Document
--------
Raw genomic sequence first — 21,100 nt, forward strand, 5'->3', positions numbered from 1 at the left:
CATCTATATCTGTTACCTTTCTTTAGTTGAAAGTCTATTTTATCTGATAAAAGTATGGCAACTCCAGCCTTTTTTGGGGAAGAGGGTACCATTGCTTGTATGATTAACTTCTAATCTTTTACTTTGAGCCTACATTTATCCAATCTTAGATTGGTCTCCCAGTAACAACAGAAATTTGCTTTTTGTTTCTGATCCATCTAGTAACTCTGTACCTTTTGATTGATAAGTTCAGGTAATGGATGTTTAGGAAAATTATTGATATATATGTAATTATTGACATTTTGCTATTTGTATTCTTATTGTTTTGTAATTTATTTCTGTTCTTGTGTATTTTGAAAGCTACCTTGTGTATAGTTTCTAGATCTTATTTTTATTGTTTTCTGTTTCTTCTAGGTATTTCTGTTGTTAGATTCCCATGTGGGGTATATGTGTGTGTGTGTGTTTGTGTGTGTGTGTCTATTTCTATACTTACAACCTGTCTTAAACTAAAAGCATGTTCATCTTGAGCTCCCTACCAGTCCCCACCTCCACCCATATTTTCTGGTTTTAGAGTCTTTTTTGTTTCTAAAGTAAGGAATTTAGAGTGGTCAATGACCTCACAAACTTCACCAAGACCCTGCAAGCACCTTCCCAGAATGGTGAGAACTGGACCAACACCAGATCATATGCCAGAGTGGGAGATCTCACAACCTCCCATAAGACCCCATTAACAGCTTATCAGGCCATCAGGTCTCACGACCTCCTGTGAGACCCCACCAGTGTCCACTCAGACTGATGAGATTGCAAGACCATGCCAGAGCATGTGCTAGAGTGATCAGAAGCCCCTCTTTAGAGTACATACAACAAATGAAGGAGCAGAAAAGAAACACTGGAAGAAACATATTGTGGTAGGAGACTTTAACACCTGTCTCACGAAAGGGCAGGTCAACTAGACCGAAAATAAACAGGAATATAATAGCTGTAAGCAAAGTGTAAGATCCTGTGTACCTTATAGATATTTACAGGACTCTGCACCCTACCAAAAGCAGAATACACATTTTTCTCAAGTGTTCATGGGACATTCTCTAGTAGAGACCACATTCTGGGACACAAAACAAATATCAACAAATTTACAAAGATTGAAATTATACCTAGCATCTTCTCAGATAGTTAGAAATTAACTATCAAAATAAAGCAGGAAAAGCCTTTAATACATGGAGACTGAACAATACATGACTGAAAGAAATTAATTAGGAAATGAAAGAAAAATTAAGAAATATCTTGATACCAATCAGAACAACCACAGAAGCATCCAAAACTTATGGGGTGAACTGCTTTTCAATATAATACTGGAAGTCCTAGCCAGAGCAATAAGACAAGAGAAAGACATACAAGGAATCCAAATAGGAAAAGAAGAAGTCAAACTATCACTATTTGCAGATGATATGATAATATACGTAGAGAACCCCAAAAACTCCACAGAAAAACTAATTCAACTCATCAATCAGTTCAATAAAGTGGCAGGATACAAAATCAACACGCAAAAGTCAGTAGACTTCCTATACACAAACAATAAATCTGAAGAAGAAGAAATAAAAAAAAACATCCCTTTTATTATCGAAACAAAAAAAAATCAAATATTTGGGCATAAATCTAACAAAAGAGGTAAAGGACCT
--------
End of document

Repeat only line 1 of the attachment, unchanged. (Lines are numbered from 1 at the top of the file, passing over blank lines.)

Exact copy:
Raw genomic sequence first — 21,100 nt, forward strand, 5'->3', positions numbered from 1 at the left: